Return on Net AssetsDefined with Formula and Examples

Written By:
Adiste Mae

What is Return on Net Assets (RONA)?

One function of the Return on Net Assets (RONA) is as a financial performance indicator.

The formula to arrive at RONA is to divide the Net Profit or Net Income by the total amount of fixed assets and net working capital.

RONA ratio shows the efficiency of management in terms of asset utilization.

A higher RONA ratio means the company is earning more through its invested assets. It can also be a performance comparison tool across other industries.

The formula for RONA is:​

retutrn on net assets


RONA = Return on net assets

NWC = Net working capital (Current Assets – Current Liabilities)

How to Calculate RONA

The three components needed in calculating RONA are net income, fixed assets, and net working capital.

Net income is the line item in the income statement and is presented at the bottom part.

To arrive at net income, related expenses must be subtracted from the generated gross income.

Examples of related expenses are Operating Expenses (Admin and Selling Expenses, Depreciation expenses, interest expenses, etc. ).

Fixed assets are line items in the balance sheet which are described as tangible assets and are used for more than one accounting period.

Examples of fixed assets are machinery and equipment, office building, land, etc.

Goodwill is classified as an intangible asset and is excluded from tangible assets in the RONA calculation.

Net Working Capital is the difference between the current asset and the current liability.

It must be noted that only current balance sheet accounts such as current assets and liabilities are included in the NWC computation.

A company adjusts the RONA formula depending on the industry to which they are comparing its financials but also presents a fair and reasonable result.

For example, due to the need to accelerate the depreciation of a fixed asset, the effect of it is the asset could be eliminated by up to 40% of the asset value even if it is used up for just one accounting period.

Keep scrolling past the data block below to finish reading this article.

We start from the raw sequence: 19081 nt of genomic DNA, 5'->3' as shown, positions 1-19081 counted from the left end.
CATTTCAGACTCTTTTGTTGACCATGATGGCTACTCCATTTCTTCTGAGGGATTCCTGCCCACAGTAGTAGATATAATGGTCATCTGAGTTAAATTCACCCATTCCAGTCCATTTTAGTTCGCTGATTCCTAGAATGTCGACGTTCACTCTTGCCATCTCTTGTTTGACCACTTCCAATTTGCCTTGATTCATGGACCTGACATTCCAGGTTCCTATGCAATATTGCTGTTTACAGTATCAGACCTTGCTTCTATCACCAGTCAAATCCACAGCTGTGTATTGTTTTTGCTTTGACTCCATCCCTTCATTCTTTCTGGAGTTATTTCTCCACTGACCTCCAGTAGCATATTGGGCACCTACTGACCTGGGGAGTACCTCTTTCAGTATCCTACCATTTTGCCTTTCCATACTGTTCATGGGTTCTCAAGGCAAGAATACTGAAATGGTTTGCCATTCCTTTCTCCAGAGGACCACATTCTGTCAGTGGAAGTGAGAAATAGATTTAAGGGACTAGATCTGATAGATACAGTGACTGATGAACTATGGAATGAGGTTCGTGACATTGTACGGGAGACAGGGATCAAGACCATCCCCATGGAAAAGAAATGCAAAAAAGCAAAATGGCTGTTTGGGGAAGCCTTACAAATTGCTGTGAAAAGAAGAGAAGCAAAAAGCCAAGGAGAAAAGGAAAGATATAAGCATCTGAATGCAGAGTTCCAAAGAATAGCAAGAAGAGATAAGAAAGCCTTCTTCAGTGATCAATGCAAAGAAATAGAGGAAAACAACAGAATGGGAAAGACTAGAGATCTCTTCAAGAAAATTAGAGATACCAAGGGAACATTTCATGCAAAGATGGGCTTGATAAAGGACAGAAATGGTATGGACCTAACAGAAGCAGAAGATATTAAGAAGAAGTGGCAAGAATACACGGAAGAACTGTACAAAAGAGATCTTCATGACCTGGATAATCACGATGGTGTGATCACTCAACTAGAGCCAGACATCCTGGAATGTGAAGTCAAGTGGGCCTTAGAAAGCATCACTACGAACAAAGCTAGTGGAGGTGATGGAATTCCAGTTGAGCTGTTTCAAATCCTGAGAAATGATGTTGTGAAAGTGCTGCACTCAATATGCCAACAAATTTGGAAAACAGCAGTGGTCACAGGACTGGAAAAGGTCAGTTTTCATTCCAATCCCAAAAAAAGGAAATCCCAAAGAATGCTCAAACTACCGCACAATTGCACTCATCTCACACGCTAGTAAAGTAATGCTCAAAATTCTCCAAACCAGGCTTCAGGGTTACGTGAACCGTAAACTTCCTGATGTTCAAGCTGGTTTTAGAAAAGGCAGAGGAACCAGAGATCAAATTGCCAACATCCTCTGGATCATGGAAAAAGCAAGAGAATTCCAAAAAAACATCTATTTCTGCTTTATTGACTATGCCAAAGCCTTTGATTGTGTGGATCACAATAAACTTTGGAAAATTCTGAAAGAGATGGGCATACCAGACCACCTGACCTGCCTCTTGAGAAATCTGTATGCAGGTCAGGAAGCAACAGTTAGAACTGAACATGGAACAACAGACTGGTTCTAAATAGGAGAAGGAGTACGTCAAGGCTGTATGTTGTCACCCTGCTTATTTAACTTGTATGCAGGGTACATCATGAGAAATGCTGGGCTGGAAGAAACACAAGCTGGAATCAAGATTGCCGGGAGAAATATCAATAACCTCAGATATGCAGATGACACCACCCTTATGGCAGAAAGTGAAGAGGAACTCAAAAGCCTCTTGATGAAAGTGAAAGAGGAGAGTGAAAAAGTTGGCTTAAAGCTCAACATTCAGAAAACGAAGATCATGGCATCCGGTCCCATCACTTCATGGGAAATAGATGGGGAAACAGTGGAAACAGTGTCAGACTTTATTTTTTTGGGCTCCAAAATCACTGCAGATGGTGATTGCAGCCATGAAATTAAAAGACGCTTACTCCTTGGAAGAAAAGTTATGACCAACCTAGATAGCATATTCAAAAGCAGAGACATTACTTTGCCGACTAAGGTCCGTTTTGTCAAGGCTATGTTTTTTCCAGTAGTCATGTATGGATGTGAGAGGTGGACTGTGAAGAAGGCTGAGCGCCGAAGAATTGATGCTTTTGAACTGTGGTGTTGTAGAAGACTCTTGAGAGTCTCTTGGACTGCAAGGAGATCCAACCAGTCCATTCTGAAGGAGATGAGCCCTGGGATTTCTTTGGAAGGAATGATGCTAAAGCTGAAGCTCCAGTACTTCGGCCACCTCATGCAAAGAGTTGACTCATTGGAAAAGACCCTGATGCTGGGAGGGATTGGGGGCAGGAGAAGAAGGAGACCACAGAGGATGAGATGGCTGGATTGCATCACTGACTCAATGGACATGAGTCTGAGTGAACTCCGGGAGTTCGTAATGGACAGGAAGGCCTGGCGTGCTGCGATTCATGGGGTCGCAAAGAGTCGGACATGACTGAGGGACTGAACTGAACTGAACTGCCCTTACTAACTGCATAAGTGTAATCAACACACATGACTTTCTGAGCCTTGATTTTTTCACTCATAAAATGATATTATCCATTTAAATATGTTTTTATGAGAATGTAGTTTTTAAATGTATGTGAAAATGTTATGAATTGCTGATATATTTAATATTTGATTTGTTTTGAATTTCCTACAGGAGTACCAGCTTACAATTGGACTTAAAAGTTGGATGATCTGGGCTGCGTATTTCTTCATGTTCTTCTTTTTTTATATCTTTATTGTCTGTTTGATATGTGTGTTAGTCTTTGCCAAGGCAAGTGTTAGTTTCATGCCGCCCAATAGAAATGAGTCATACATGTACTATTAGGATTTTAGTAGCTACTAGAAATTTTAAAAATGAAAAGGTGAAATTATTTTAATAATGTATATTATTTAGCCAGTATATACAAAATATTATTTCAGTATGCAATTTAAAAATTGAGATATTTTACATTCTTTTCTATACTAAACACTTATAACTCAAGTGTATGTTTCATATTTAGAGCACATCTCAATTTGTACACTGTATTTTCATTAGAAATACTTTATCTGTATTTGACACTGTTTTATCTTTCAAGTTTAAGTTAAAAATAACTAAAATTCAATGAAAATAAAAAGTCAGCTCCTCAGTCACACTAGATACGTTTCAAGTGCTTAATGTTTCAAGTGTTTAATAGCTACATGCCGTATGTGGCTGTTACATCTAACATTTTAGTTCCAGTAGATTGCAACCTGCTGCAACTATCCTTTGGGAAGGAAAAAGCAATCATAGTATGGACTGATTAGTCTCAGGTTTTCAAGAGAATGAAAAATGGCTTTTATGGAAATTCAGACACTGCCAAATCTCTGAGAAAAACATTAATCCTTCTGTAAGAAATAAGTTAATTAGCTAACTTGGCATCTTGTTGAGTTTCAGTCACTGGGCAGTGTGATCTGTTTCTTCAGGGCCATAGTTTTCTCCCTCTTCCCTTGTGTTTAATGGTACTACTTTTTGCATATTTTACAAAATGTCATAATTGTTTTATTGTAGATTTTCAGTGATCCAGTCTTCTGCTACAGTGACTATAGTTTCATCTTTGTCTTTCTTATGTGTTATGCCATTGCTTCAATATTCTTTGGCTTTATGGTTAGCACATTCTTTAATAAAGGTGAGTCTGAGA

Some adjustments in the net income should also be made when significant events occur like suffering from losses or a one-time event that negatively affects the company’s operation.

Goodwill is an intangible asset that is less likely to impact the RONA computation.

It is more of an equity-related computation rather than an operational asset.

What Does Return on Net Assets Tell You?

return on net assets

RONA is a profit indicator where investors usually focus their analysis on the company’s efficient utilization of assets thereby generating a higher profit rate.

The higher the RONA, the more effective and efficient the acquired assets are used in the business operations.

Capital-intensive companies rely more on the performance of their invested asset, especially fixed assets.

Another formula generated by capital-intensive companies is the below:

 Return on Net Assets = Net Assets / (Plant Revenue – Cost)

Interpreting Return on Net Assets

A higher return on net assets is an indication of effective asset performance.

A higher RONA also means assets and working capital are well-utilized and perform better than expected.

However, the RONA calculator does not entirely foresee the overall financial aspect of the company.

It is only one of many financial ratio calculators that helps in monitoring a company’s overall financial condition.

If the company wants to foresee its capability to generate more returns for a longer period, the recognition of an extraordinary expense is needed.

And it can be used to evaluate how much would need to be added to net income to arrive at more accurate returns.

For example, if a company computed its net income for $7 million, and the extraordinary expense incurred is $2 million, the net income and extraordinary expense are added to compute the adjusted net income.

The computed $9 million should be the company’s net income if the company expects that there are no extraordinary expenses.

Example of RONA

Triple A Company generated a net income of $800 million, and the expense incurred is $650 million, arriving at a $150 million net income.

With its current asset of $500 million and current liabilities of $250 million, its computed working capital is $250 million.

If the company’s fixed assets are $350 million, the RONA can be computed as follows:

RONA = $150M / ($350M + $250M)

RONA = 25%

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  1. Iowa State University "Financial Ratios" Page 1 . November 7, 2022